Both my brothers are avid hunters, and although I am 110% for sportsmanship, I’ve never been hunting (unless you count shopping for good deals). As a result, I enjoy hearing my brothers’ stories.
Recently, one of them was telling me about a time he went turkey hunting, and there were so many turkeys he couldn’t focus on one to take the shot. Turkeys are ADHD creatures by nature, and they can’t stand still. Dozens of them together are like the blurry results of an overdue vision appointment.
I couldn’t help but think that we Christians can have the same problem in our spiritual lives.
Too many turkeys, too much calling for our attention, keep us from being effective in our calling.
How can we get anything done when we’re not focused on purpose-driven work?
Calling Out the Turkeys in Our Lives
First, I think we have to identify what our turkeys are. Each of us has unique challenges based on our work and responsibility, but my guess is that we also have a few in common.
Social media: Access to our social networks is literally a hand’s reach away. The notifications and lit-up screens snatch our attention from where it needs to be.
Comparison: Nothing wrecks our focus so instantly as the comparison game. When we start comparing ourselves to someone else, we derail our progress and lose a productive mindset.
Over-commitment: When we say “yes” to more things than our schedules can handle, we become ineffective and exhausted.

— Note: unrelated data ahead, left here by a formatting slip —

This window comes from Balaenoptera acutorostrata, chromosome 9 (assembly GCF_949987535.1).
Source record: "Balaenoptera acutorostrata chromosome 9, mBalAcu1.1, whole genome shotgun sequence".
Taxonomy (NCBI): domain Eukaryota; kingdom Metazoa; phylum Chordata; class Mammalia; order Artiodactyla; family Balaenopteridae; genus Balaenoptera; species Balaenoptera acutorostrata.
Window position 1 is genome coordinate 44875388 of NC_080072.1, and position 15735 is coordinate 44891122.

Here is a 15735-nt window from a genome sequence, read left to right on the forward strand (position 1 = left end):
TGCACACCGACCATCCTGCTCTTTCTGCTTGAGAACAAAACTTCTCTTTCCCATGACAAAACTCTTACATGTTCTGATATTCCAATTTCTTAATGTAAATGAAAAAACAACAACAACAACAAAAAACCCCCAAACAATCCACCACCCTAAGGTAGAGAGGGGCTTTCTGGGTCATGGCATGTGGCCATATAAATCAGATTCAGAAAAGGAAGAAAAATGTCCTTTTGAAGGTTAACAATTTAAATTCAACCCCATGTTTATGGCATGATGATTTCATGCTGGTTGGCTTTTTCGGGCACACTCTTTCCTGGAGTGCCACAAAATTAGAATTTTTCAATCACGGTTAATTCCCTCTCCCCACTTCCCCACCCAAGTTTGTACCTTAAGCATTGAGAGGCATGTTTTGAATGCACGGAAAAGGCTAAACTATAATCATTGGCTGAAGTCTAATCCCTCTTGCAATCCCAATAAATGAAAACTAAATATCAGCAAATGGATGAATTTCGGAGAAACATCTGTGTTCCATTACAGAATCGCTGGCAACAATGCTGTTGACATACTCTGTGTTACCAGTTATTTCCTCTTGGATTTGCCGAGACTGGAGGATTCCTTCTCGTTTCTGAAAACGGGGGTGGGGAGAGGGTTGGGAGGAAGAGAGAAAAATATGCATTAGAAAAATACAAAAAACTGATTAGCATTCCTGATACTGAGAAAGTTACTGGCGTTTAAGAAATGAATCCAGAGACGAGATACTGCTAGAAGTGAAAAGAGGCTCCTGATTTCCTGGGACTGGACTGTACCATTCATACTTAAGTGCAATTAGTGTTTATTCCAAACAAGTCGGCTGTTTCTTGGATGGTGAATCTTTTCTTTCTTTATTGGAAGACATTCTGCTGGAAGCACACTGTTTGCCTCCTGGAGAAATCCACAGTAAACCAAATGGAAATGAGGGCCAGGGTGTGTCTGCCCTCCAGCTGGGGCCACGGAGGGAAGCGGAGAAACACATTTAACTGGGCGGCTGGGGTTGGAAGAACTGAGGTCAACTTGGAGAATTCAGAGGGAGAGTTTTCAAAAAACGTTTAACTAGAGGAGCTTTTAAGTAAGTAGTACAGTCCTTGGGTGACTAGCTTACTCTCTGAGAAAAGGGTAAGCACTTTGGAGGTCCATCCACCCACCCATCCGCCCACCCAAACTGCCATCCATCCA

What other turkey-time-stealers would you add to this list?
Re-Focusing Our Sights on What Matters
Calling out the turkeys that steal our time and focus is step one. Step two is much harder, because it requires acting on the information. We have to renew our minds daily, or even several times a day, if we’re going to fix our aim where it needs to be.
Scripture gives us a guide for evaluating the claims on our attention. Let’s put those turkeys to this test:
Finally, brethren, whatever things are true, whatever things are noble, whatever things are just, whatever things are pure, whatever things are lovely, whatever things are of good report, if there is any virtue and if there is anything praiseworthy—meditate on these things.
Philippians 4:8 NKJV
True, Noble, Just, Pure, Lovely, Praiseworthy. That list is a pretty good litmus test to see if our focus is purpose-driven or simply distracted.
What turkeys are wrecking your focus, and what steps can you take to get your attention back where it needs to be?